By on December 16, 2010

I’ve got three kids, so no M Coupe or other common object of pistonhead lust for me. Since 2003 I’ve been stuffing the brood into the back of a Mazda Protege5 while casually looking, off and on (mostly off) for a suitable three-row people hauler. Most people don’t spend six years looking for a car, but I’ve never found the right one at the right price. The right one being quite nice, since I’m picky (about cars at least). And the right price being low, because I’m cheap.

The search grew more active recently. My wife quit her “real job” to help improve our site, TrueDelta.com. With both of us now working at home, we didn’t need as many cars. And none of those we owned really fit our needs. With our parents aging, we’ve started visiting each set at least twice a year—a 700-plus-mile drive each way. The cars have also been aging, such that driving 700 miles had begun to push our luck. Oh, and the kids also seem to be growing.

The “inca gold” (impossible to lose in a crowded parking lot, even if you want to) PT Cruiser was the first to go, sold it to a grandmother from Detroit who shares my wife’s taste in cars. The Lexus GS 400 acquired from my father three years ago is also on the block, but I haven’t been trying too hard to sell it before having another car to replace it.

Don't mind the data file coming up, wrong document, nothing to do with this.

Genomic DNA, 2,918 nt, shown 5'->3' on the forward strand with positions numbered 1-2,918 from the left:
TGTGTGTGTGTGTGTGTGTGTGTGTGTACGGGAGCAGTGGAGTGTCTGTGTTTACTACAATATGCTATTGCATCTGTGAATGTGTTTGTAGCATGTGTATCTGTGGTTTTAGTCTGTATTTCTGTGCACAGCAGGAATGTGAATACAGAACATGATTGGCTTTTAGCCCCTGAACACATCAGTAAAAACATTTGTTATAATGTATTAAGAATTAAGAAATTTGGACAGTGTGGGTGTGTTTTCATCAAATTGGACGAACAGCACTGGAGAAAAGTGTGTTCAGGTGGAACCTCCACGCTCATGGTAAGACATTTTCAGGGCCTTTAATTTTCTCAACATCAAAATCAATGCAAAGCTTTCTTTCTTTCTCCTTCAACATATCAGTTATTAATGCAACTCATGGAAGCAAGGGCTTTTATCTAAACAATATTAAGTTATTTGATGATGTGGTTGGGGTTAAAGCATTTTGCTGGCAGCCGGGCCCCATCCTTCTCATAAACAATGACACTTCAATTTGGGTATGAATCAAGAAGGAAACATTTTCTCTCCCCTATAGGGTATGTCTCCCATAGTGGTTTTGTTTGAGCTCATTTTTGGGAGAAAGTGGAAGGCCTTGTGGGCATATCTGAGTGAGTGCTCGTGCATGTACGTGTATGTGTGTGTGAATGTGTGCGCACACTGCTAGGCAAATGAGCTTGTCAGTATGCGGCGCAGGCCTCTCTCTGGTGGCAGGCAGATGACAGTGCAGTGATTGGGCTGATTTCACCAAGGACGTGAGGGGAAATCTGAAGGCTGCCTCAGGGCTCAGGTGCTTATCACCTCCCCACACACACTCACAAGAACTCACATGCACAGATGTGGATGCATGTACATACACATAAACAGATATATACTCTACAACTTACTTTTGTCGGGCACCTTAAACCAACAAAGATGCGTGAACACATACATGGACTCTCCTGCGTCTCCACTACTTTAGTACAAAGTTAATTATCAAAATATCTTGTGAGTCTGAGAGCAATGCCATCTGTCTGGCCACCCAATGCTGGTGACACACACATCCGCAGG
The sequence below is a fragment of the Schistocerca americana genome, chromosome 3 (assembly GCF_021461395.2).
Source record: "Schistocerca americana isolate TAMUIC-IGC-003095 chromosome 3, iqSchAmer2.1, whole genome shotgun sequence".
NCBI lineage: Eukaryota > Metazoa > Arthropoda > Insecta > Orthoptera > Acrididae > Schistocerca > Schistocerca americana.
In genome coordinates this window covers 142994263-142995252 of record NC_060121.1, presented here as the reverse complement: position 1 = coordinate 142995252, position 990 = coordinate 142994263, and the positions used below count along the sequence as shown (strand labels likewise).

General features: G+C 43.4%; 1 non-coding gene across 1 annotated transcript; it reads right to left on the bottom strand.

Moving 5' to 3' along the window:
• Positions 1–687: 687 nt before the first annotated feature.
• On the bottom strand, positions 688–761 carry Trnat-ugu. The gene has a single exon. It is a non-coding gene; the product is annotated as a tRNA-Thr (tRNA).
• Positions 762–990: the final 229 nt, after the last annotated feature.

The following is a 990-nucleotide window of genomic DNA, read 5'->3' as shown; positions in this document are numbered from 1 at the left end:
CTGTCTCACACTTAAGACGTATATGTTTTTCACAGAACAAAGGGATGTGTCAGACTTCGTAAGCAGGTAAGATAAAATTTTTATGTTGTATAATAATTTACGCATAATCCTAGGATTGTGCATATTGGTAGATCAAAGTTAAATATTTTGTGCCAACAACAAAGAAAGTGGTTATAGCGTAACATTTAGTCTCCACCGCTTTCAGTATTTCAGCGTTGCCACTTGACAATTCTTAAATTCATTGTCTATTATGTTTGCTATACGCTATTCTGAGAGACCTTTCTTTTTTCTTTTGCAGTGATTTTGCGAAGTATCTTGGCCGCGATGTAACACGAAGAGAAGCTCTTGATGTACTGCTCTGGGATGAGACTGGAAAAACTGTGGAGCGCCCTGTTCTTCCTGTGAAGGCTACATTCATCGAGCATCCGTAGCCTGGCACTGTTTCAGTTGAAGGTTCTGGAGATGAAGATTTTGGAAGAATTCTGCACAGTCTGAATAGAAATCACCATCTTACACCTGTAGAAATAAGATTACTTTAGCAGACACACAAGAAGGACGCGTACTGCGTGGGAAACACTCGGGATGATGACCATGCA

So, at least eight years after the typical parent I finally got serious about getting something into which the family could comfortably fit. I’ve always liked the size and interior packaging of the Ford Freestyle, and it has been reasonably reliable based on responses to TrueDelta’s survey. So I limited my search to this model and the less tastefully styled but more powerful Taurus X that replaced it.

Both were offered with either a bench or two captains in the second row. In case I wanted to carry all three kids with the third row folded or in conjunction with two grandparents, I wanted the bench. All-wheel-drive would be nice for the snow in Michigan, but front-wheel-drive maintains traction pretty well in these vehicles, so either would do. The wife strongly desires leather, with heat. After watching the kids bake in the back of the Mazda, I felt we should find one with the optional rear HVAC. Finally, I don’t like how these vehicles look with the two-tone paint standard on the lower trim levels. Only the Limited was available with monotone paint, so I hoped to find one attractively priced.